Evaluation of Preflushes for Sand Consolidation Plastics
- F.A. Brooks (Exxon Production Research Co.)
- Document ID
- Society of Petroleum Engineers
- Journal of Petroleum Technology
- Publication Date
- October 1974
- Document Type
- Journal Paper
- 1,095 - 1,102
- 1974. Society of Petroleum Engineers
- 1.8 Formation Damage, 1.10 Drilling Equipment, 3.2.4 Acidising, 2.4.3 Sand/Solids Control, 4.1.5 Processing Equipment, 3.2.5 Produced Sand / Solids Management and Control, 1.6.9 Coring, Fishing, 2.5.2 Fracturing Materials (Fluids, Proppant)
- 1 in the last 30 days
- 152 since 2007
- Show more detail
- View rights & permissions
|SPE Member Price:||USD 5.00|
|SPE Non-Member Price:||USD 35.00|
In a laboratory study of various organic compounds to be used as a plastic preflush, ethylene glycol monobutyl ether-EGMBE-was found best suited for preflush, ethylene glycol monobutyl ether-EGMBE-was found best suited for the purpose. Because it is a mutual solvent, it cleans the sand and makes the mineral surfaces more accessible to the consolidating plastic. It is convenient, versatile, and effective.
Summary and Conclusions
A laboratory study of the effectiveness of commercially available plastics in achieving consolidation of formation material has shown that more effective preflushing of the unconsolidated matrix can enhance preflushing of the unconsolidated matrix can enhance plastic performance. Several different organic plastic performance. Several different organic compounds were considered as candidates for use as a plastic preflush; ethylene glycol monobutyl ether plastic preflush; ethylene glycol monobutyl ether (EGMBE) was found to be best suited for the intended purpose, being convenient to use, versatile, and purpose, being convenient to use, versatile, and effective EGMBE is a mutual solvent; that is, it has solvency for both aqueous and nonaqueous materials. Because of this property, EGMBE cleans the sand and miscibly displaces residual water, resulting in enhanced accessibility of the mineral surfaces to the sand consolidation plastic. EGMBE also increases the permeability of formation material; this effect is most permeability of formation material; this effect is most pronounced in samples that contain an appreciable pronounced in samples that contain an appreciable concentration of nonquartz components (clays, feldspars, or carbonates). EGMBE has been used successfully in the laboratory and field as preflush for both 35 percent p-f and 55 percent p-f plastics (premixed phenol-formaldehyde-plastics). percent p-f plastics (premixed phenol-formaldehyde-plastics). It is the only preflush that has been used in conjunction with the EPR Epoxy sand consolidation process. It was also found that EGMBE improved laboratory consolidations performed with another commercially available system performed with another commercially available system (an externally catalyzed phenol-formaldehyde plastic). This preflush is especially beneficial in a well that requires acidizing before plastic consolidation.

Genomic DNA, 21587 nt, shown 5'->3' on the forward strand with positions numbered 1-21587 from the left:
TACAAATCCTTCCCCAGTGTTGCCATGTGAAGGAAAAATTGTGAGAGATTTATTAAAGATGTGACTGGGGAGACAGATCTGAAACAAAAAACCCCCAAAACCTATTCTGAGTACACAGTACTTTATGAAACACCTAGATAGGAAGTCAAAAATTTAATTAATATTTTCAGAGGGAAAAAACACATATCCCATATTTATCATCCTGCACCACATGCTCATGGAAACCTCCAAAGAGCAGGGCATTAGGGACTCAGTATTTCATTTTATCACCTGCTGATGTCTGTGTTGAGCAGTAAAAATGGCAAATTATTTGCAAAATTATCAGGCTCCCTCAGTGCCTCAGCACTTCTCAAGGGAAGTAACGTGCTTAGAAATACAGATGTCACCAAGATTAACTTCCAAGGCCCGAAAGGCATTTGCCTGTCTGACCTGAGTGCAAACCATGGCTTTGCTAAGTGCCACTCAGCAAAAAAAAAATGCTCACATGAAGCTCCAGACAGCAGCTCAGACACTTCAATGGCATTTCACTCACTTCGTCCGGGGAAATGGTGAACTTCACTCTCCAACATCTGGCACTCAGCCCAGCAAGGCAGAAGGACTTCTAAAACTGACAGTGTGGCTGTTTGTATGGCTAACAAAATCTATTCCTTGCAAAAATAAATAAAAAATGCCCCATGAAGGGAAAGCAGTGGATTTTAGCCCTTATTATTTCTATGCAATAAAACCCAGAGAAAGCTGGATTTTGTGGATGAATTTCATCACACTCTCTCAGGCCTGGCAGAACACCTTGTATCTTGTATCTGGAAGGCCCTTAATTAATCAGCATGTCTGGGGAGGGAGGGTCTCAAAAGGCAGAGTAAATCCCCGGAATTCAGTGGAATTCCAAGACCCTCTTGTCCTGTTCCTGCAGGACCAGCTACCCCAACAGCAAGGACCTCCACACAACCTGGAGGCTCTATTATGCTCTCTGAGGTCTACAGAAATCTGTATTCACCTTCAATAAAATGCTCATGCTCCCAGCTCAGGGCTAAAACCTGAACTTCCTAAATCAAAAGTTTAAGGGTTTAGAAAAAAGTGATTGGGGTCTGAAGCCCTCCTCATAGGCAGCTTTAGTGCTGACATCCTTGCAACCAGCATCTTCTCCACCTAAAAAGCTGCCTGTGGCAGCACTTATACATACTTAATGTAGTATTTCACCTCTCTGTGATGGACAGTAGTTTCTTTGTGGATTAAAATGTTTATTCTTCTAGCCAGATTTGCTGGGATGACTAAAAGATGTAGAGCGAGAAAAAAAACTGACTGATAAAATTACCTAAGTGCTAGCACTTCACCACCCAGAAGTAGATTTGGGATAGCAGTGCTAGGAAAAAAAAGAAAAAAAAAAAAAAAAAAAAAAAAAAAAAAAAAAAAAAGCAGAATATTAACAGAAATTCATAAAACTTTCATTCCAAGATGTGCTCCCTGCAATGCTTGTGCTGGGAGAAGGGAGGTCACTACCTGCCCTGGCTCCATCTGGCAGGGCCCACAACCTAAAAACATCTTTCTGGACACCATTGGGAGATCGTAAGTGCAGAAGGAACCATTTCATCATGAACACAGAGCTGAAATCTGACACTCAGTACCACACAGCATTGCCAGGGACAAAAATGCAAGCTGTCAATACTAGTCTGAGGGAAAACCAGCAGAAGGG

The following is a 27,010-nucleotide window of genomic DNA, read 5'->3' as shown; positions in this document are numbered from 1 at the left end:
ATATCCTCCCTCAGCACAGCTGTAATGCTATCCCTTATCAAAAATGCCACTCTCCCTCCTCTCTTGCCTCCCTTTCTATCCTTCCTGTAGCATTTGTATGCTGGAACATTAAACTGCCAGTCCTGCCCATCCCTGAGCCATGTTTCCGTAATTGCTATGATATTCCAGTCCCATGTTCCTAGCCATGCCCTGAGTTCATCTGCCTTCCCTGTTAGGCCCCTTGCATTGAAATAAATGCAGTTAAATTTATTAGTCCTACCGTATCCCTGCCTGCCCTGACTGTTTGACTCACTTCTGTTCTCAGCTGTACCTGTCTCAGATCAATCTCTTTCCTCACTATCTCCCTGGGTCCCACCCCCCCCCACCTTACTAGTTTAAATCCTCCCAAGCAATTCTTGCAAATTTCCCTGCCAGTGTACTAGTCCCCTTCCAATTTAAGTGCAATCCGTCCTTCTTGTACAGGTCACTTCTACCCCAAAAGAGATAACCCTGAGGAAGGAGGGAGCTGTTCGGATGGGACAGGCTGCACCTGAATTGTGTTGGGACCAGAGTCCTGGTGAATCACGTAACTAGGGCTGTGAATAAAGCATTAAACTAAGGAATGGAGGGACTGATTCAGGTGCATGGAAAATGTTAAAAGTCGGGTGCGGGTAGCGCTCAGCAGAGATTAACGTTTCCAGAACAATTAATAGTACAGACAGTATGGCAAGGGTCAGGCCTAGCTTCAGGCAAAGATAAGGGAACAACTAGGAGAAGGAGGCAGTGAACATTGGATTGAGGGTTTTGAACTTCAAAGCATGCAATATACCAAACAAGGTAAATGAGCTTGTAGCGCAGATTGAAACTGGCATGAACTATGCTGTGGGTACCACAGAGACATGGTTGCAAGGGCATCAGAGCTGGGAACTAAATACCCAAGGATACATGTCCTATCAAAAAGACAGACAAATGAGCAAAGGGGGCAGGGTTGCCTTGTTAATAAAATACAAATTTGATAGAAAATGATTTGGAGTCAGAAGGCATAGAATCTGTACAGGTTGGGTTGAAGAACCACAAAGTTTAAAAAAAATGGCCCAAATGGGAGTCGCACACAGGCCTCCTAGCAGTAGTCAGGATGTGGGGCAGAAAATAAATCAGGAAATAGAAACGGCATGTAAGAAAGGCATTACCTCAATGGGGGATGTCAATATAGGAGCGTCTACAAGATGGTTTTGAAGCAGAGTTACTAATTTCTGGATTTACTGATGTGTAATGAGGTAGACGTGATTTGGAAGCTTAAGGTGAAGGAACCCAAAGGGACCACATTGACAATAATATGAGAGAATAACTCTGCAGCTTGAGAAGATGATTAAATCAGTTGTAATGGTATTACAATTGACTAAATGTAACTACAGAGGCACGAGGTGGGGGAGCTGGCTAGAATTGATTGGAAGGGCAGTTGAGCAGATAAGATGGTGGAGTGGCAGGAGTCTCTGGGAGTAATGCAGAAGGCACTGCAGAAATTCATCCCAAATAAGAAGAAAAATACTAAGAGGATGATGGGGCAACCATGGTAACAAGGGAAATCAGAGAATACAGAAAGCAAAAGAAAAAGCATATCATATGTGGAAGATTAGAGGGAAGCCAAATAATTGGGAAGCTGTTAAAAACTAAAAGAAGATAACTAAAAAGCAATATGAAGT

Preflush Evaluation Preflush Evaluation Laboratory Test Procedure
To make the results of this study as applicable to field operations as possible, rubber-sleeve core barrel formation samples, instead of synthetic blends, were extensively used. For comparison, a few experiments were conducted with a clean, high-silica sand. Also, a few produced sand samples were used instead of rubber-sleeve core barrel samples. The formation samples were cleaned slightly before use. Cleaning consisted of removing obviously extraneous material and air drying in an oven. Some of the sample characteristics, including clay mineral content determined by X-ray diffraction, are shown in Fig. 1. The experimental equipment used in this investigation permitted (1) measurement of initial permeability, (2) plasticizing, and (3) measurement of permeability, (2) plasticizing, and (3) measurement of consolidated sample permeability - all in sequence without disturbing the sample. As a final step, each consolidated sample was removed from the holder and its compressive strength measured. (The details of this laboratory procedure are given in Appendix A.) Each holder accommodated a 1-in.-diameter X 3 5/8 in-long sample of unconsolidated sand. The flow system was deigned for one to eight sample holders which were connected in parallel and manifolded so as to permit selective flow of fluids in either direction (corresponding to production or injection).
|File Size||623 KB||Number of Pages||8|